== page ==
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1. Bond yields plunge
2. Better-than-expected data out of China
Volatility in equity markets worsened last week in response to a string of disappointing economic stats, to the bombshell in Italy that has plunged the government into crisis and to remarks from Donald Trump, who says he would be perfectly okay if the negotiations planned with China in September were cancelled.
Equities also reacted negatively to the sudden plunge in bond yields. The return earned on 10-year Treasuries sank to 1.7%, the same maturity on Swiss government bonds is nudging -1% while the 10-year bonds of 15 European countries have joined the negative-yield club. Fears of a global recession are also encouraging investors into safe havens such as the Swiss franc, the yen or gold.
Three central banks cut policy rates last week. But the buffer effects of looser monetary policies may not be enough – a viewpoint which is now stoking volatility in financial markets. The hazy conditions are boosting demand for the US dollar by generating a massive rally on bonds. Foreign ownership of US government bonds is up 6% since last year. Dollar appreciation against several other currencies is blunting the competitive edge of US multinationals.
In Italy, the governing coalition is now under threat after vice-PM and interior minister Matteo Salvini, from the right-wing League, on Thursday called for a vote of confidence in his own government so that ‘the people could be given a say’. He hopes that this move will trigger early elections this autumn. Serious doubts about the country’s economic outlook and budget deficit sent yields rising on 10-year BTPs (Italian government bonds) to 1.8% and also led European banking stocks substantially lower.
On the macroeconomic front, better data out of China than expected soothed investor nerves, as did the People’s Bank of China when it set the pivot slightly above 7 yuan to the dollar: a well-judged remedy but nothing too radical. Chinese exports in July rose by 3.3% year on year. But in spite of the import duties, the trade deficit in relation to the US swelled to USD 68.5bn over the first seven months of the year. In Germany, exports fell and factory output continued to contract.
Summing up, global trade is stagnating, German industry is in a recession but business remains relatively robust in China, and services are showing resilience on the whole. Despite the disruptions, this consideration can still support equity markets.
Recent correlation between gold and Bitcoin
Gold and Bitcoin are two assets that do not seem to have anything in common at first glance. Gold is a rare metal that can be held for investment purposes but which is also a raw material. It can be used for making jewellery, for example. Gold is tangible. Bitcoin is a paperless currency which only exists in the form of computer code. But both have seen an uptick in performance over the past three months – especially in August.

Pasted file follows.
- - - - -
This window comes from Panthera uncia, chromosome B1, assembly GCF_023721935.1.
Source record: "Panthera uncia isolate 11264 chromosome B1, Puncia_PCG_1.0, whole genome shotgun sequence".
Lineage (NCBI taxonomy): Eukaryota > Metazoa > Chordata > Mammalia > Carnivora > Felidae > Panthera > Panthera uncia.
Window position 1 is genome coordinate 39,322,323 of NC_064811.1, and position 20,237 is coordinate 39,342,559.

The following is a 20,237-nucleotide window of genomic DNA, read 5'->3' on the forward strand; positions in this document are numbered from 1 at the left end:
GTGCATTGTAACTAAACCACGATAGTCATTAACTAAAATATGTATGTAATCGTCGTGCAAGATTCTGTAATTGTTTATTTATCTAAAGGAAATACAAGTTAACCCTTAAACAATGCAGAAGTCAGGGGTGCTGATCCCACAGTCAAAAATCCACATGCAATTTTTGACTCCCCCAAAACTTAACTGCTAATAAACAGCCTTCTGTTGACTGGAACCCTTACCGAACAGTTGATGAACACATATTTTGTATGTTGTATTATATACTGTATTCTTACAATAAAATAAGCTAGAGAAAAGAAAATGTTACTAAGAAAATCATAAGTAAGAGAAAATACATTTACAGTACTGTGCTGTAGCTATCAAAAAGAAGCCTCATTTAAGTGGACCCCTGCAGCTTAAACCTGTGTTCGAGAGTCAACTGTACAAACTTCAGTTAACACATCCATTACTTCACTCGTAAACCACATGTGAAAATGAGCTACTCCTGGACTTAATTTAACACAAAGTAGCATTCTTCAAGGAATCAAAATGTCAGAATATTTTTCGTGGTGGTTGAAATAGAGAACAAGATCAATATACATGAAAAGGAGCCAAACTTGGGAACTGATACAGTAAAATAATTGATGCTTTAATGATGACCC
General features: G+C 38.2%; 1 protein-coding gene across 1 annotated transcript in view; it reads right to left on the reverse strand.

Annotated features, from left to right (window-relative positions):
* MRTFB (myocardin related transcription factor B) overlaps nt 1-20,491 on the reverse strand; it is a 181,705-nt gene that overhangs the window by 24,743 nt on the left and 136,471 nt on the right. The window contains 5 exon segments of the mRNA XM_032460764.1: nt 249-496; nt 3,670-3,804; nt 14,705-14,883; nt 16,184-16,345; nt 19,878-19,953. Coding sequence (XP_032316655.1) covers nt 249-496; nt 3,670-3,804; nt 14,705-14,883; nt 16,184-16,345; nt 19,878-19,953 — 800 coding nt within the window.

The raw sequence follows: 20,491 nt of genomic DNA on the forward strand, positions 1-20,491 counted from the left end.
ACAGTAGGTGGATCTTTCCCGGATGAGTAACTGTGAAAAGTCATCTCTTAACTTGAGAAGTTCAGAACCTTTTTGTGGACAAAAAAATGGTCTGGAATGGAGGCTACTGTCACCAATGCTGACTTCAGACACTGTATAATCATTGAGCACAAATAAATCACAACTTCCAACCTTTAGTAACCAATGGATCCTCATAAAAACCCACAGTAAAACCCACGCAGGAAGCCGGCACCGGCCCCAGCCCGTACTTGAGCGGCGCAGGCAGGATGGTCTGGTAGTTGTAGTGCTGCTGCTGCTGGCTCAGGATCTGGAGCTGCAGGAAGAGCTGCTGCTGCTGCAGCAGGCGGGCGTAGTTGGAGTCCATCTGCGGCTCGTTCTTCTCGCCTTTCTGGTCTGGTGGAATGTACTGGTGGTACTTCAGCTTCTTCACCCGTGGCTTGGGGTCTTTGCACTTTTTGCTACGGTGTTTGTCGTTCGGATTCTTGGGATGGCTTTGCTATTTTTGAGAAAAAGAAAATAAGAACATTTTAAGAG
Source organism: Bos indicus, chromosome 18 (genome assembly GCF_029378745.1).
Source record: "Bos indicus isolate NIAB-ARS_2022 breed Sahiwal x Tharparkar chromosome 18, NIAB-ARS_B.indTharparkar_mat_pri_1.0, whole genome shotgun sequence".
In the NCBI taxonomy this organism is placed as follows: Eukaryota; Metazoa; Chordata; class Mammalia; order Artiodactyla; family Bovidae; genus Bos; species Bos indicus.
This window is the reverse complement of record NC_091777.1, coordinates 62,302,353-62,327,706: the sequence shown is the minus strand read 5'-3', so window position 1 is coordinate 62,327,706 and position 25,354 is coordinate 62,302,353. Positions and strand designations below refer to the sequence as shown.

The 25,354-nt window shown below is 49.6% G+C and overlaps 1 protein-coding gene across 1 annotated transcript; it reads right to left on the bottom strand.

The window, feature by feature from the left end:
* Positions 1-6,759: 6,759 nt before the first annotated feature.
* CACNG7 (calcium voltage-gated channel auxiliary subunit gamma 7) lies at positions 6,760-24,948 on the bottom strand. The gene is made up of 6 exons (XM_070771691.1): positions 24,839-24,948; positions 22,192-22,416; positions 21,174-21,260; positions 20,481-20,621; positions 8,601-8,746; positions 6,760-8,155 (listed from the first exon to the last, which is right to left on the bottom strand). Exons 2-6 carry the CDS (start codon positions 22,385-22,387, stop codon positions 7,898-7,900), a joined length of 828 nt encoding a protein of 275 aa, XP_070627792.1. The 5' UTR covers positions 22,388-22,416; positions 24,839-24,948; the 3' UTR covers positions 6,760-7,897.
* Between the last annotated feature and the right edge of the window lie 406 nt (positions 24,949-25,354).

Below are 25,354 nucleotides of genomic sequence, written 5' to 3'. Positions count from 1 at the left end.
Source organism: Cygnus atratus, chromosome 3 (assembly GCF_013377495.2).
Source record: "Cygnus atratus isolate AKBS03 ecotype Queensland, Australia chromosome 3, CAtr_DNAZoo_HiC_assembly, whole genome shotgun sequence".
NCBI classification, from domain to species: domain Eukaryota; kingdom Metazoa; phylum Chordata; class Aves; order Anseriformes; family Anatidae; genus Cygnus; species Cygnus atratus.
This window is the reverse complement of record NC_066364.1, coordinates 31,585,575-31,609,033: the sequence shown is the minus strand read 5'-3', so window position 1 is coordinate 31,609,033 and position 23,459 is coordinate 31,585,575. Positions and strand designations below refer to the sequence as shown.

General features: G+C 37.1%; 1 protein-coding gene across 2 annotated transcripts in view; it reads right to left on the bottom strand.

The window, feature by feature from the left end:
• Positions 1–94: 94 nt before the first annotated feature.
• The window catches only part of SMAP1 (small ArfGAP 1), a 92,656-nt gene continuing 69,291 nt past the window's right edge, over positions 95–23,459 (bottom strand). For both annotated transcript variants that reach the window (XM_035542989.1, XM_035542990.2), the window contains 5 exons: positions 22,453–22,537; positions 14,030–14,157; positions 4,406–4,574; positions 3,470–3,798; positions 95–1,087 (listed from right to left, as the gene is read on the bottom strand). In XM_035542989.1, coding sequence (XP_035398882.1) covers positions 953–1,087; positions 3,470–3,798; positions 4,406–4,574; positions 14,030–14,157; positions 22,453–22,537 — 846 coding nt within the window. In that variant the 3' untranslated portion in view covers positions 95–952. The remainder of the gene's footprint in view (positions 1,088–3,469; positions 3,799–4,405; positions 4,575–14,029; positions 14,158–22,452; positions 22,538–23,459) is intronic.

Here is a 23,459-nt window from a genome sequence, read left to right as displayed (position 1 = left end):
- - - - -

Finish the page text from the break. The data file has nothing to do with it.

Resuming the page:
We think this correlation is misleading and will not last. It is certainly dangerous to consider Bitcoin as a safe haven. As a reminder, the cryptocurrency shed three-quarters of its value in 2018. Yet we have drawn some parallels from recent events that might account for the common fate of these two assets.
One of Bitcoin’s specific features is that it is unconnected with a central issuing bank and so cannot be deliberately devalued. Neither can gold. Economist Robert Mundell said in 2011: “Gold is nobody’s liability and it can’t be printed”. So we have two assets which are inoculated against the currency wars waged at the moment by two leading global economies, China and the US. Devaluing a currency – often used to kick-start a national economy – has no impact for those holding gold or Bitcoin.
Neither Bitcoin nor gold pay their holders in the form of interest, unlike a bond, which pays a coupon. Right now, 15 trillion dollars of debt is exhibiting a negative yield. The opportunity cost for holding gold or Bitcoin has never been so low.
The mood of doubt fostered by the US-China trade war is prompting investors to ditch risk assets in favour of safe havens: gold as well as the Swiss franc and the yen. The varyingly erratic moves on Bitcoin reduce its correlation to risk assets to almost zero, thus making it more attractive to investors in times of turbulence.